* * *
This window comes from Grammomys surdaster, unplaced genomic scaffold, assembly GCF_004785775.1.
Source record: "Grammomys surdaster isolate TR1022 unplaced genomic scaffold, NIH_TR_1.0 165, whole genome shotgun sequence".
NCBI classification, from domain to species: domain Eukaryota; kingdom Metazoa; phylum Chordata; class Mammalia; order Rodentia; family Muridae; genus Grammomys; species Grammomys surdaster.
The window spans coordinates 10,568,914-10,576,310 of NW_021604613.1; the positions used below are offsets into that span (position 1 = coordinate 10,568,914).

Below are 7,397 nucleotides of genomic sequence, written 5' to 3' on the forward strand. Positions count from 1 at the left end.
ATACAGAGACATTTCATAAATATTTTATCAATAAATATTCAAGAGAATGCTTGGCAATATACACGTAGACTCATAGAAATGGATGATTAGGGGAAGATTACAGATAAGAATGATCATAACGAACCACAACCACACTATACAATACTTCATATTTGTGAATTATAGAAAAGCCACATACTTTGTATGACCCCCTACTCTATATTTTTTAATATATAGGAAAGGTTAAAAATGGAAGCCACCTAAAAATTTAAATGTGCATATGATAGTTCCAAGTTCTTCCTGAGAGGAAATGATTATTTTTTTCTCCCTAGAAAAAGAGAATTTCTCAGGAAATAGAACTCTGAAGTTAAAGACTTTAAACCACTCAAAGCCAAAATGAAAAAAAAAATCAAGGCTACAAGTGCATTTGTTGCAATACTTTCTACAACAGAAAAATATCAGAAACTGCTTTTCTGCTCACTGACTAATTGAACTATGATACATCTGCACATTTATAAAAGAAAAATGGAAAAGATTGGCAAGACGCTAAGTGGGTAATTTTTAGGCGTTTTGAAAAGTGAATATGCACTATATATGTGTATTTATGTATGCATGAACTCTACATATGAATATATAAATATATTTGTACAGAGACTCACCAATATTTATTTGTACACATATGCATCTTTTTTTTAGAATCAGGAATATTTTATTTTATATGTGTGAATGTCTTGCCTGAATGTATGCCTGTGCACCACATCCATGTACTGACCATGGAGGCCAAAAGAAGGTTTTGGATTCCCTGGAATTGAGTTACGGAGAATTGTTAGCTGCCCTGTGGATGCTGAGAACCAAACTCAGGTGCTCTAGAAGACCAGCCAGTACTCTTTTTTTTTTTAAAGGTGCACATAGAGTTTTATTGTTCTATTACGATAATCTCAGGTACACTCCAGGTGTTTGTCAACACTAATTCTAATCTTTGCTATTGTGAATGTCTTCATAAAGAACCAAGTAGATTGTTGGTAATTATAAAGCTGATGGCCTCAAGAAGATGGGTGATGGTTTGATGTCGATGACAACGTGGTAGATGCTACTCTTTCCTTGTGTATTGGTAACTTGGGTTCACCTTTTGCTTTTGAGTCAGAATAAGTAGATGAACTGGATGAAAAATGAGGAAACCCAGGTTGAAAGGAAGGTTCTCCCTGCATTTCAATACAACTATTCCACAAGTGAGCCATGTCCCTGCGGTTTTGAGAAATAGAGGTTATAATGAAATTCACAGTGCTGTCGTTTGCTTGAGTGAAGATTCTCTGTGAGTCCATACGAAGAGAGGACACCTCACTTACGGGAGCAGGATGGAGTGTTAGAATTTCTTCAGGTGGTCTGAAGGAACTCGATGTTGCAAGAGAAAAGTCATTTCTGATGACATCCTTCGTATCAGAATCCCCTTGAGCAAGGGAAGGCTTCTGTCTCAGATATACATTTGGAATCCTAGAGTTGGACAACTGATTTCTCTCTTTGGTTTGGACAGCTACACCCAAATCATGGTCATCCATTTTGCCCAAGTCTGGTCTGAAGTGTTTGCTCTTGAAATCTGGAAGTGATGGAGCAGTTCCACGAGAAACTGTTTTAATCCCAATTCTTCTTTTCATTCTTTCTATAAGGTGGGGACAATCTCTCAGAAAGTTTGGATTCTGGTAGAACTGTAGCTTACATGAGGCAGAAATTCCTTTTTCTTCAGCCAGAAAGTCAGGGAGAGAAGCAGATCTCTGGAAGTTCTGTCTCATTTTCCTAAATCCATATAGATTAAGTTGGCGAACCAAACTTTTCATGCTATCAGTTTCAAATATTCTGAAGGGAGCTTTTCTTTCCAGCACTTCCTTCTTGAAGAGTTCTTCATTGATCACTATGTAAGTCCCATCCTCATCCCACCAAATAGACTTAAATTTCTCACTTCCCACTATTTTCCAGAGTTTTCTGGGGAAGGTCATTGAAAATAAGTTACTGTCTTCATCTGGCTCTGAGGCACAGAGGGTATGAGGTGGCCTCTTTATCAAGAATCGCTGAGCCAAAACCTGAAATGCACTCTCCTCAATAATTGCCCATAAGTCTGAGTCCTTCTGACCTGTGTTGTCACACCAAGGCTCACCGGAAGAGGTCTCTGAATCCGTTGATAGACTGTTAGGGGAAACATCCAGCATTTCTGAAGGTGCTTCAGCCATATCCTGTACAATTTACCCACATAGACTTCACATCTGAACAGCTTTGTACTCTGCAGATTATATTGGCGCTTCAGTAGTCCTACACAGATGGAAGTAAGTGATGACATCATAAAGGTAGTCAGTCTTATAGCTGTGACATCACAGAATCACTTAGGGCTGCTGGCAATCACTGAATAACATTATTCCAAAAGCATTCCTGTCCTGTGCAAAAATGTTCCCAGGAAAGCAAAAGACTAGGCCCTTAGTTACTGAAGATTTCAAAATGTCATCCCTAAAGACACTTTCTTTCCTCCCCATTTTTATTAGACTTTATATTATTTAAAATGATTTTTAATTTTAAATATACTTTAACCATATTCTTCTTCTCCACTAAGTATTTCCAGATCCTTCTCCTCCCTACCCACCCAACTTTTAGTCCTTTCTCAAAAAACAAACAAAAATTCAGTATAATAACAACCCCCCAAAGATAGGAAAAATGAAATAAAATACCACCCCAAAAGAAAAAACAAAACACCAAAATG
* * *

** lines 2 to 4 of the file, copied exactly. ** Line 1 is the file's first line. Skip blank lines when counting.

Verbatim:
Source record: "Grammomys surdaster isolate TR1022 unplaced genomic scaffold, NIH_TR_1.0 165, whole genome shotgun sequence".
NCBI classification, from domain to species: domain Eukaryota; kingdom Metazoa; phylum Chordata; class Mammalia; order Rodentia; family Muridae; genus Grammomys; species Grammomys surdaster.
The window spans coordinates 10,568,914-10,576,310 of NW_021604613.1; the positions used below are offsets into that span (position 1 = coordinate 10,568,914).